evangelicals-cartoonThis election cycle, Donald Trump’s ascendancy to front-runner status has given religion beat writers a whole new angle of thinkpiece to write: what exactly is an Evangelical, and why are they voting for Trump. At least a half-dozen of them are produced daily, it seems, from major publications like The Washington Post and the New York Times to your friendly neighborhood religious blog. Evangelical bastions like Christianity Today magazine and Liberty University are weighing in on the discussion, and even smaller Evangelical outlets like Relevant Magazine are trying to parse the Trump phenomenon. Flummoxed political insiders aren’t the only ones left scratching their heads these days.

These thinkpiece articles are certainly onto something as they wrestle with the category of Evangelical and the disconnects of their Trump support. The guy with multiple divorces leading the party of family values? The owner of casinos with strip clubs followed by the people who invented purity rings? The guy who’s never asked forgiveness heading a parade of the divinely forgiven? You don’t need a quiet room in a library to write that article.

Let’s funnel down a bit to one particular type of thinkpiece- perhaps the most popular of the Trump/Evangelical essays. Boiled down, you might call them the “they’re not Evangelicals” articles. This response to the religious success of Trump suggests that Trump voters “aren’t really Evangelicals” in the truest sense.

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Take the Wapo op-ed from The Southern Baptist Ethics & Liberty Commission’s Russell Moore:

Many of those who tell pollsters they are “evangelical” may well be drunk right now, and haven’t been into a church since someone invited them to Vacation Bible School sometime back when Seinfeld was in first-run episodes…

Evangelical is a magnificent word — a word that resonates with the gospel dissent of Martin Luther and the gospel crusades of Billy Graham. More than that, it is rooted in the New Testament itself that tells us that Jesus saves. And I’m not ready to give it up yet.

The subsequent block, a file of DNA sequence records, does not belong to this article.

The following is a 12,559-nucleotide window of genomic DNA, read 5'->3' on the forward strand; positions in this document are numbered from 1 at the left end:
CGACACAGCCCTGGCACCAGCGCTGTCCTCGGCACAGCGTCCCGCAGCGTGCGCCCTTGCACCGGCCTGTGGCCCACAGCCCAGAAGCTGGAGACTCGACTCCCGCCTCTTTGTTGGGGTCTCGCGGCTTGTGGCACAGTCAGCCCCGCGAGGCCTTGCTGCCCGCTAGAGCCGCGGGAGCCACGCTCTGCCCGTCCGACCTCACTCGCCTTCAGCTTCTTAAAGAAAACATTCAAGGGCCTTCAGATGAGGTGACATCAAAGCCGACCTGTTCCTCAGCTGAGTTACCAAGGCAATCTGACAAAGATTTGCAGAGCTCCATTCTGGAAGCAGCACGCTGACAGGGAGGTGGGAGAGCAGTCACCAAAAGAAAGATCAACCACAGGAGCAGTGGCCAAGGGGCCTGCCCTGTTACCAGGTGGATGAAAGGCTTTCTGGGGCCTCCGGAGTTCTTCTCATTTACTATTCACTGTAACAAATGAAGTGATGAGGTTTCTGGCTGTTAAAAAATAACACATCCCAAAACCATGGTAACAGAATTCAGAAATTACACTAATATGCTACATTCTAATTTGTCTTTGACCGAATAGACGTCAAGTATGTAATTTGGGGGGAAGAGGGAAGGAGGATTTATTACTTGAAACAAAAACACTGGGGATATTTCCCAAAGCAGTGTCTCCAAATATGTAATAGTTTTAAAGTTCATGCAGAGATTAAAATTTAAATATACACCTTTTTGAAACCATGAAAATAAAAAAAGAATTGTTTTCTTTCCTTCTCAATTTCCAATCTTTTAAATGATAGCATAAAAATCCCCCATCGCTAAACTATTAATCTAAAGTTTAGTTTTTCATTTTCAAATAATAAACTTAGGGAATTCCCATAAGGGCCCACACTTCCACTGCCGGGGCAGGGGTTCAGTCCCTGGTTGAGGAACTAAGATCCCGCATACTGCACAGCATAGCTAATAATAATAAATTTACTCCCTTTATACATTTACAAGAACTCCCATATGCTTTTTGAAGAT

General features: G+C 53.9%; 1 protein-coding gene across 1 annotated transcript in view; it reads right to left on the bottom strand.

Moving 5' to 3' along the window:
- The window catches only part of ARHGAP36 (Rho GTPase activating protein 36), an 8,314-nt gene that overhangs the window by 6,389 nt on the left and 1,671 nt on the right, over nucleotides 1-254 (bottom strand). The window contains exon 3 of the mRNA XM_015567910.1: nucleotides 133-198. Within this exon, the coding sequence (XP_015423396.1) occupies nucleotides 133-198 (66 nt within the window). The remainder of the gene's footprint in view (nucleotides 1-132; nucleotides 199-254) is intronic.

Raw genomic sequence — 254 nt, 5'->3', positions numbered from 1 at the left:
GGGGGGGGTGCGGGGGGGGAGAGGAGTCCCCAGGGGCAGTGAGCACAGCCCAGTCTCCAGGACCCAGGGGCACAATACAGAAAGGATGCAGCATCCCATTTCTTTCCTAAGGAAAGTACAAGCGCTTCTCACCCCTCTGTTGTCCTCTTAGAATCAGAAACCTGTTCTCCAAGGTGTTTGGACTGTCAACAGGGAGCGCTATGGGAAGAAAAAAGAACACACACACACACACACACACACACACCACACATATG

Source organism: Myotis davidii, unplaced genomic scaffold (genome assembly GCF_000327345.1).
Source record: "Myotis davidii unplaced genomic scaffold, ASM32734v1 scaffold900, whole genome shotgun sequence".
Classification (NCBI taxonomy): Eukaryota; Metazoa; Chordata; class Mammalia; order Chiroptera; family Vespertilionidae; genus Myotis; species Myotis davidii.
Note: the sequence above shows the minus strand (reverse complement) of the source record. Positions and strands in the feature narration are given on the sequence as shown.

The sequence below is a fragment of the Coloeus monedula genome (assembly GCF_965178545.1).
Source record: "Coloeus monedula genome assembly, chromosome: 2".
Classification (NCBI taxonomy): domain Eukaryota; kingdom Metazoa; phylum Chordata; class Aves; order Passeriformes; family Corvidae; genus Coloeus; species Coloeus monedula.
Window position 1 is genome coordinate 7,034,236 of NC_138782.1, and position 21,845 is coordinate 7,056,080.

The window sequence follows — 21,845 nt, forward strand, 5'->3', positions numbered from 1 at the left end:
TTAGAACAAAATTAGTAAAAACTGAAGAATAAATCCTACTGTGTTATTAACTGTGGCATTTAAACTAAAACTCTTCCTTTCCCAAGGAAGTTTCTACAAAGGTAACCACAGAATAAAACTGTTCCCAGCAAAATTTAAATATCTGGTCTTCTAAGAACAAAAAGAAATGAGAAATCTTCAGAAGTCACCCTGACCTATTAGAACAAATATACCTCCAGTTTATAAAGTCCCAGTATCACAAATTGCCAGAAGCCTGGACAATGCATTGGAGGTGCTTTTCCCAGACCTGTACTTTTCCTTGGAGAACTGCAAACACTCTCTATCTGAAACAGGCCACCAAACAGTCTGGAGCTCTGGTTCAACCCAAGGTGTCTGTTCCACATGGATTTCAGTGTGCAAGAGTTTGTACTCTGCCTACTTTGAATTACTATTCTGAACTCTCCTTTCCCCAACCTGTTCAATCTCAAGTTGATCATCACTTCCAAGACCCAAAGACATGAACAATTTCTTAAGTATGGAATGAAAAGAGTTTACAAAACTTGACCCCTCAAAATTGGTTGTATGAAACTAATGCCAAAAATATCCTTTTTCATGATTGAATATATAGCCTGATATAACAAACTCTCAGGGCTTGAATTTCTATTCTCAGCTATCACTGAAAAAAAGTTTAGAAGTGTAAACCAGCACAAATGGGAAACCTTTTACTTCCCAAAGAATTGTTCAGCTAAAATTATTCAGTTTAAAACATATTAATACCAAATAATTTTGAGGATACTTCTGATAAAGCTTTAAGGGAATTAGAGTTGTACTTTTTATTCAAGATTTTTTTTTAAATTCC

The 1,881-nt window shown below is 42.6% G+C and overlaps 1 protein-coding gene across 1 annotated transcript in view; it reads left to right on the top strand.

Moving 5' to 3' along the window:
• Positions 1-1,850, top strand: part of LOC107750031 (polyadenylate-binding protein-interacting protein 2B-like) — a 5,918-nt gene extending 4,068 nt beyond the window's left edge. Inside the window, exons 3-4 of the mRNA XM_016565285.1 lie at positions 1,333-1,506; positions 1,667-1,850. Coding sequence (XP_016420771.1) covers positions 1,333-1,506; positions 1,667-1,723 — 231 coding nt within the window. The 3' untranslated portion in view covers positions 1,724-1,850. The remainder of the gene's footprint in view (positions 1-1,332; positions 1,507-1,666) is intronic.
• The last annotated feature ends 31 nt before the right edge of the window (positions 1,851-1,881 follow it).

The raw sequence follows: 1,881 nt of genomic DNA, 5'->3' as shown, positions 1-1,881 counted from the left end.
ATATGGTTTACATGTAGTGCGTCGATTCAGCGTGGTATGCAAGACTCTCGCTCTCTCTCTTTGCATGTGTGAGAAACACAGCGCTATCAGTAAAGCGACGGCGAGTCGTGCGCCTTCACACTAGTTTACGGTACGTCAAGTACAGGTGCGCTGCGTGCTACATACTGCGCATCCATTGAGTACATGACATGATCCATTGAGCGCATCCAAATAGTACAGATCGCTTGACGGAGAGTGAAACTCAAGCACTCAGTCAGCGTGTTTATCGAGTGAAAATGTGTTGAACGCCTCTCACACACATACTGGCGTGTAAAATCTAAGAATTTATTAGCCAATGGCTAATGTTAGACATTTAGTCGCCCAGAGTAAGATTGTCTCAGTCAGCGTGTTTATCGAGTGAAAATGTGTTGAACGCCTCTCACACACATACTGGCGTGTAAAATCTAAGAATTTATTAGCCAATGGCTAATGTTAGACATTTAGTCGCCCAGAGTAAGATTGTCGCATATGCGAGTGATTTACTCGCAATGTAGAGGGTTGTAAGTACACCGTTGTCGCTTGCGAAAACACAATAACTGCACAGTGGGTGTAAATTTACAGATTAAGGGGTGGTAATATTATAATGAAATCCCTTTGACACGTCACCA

But you will forgive me if, at least until this crazy campaign year is over, I choose just to say that I’m a gospel Christian.

When this fevered moment is over, we will need to make “evangelical” great again.

Or, in this NYT piece from Trip Gabriel, which concludes with quotes from the perfect example of the “questionable Evangelical” voter:

Paul Smith, a machinist in Oklahoma City, called himself a “total Christian” but said he did not attend a church because “I’ve witnessed too much hypocrisy” in churches. “I’ve been with Donald Trump since he put his hat in the race,” he said. “Basically he’s anti-establishment.”

One more before moving on- from Dr. Richard Land, President of Southern Evangelical Seminary, over at The Christian Post:

[Dr.] Land questioned the bona fides of the Trump supporters who self-identify as evangelicals in exit polling and charged that true evangelicals vote their values. He also noted that the Bible did not call Christians to be pragmatic when it comes to their faith.

“I vote my values, my beliefs and my convictions, I’m not pragmatic. Which means I don’t compromise my values, beliefs and convictions for what I may perceive to be my own narrow self-interests

There’s a real question of category here that does need to be addressed: the term Evangelical no longer means what it meant in previous election cycles (if it meant anything at all). We can agree that self-identity isn’t necessarily the best way to measure this category, as evidenced by the somewhat anecdotal finding that church attendance is a marker of Trump opposition, not Trump support.

At the same time, as these essays continue to be published, it’s hard not to to see the “No True Scotsman” logical fallacy at play. Besides having a flashy and fun name (see also: Red Herring), the No True Scotsman fallacy is an attempt to deflect accusations about a community by shrinking the community. The term was coined by this thought exercise (courtesy of Wikipedia!) from British Philosopher Antony Flew: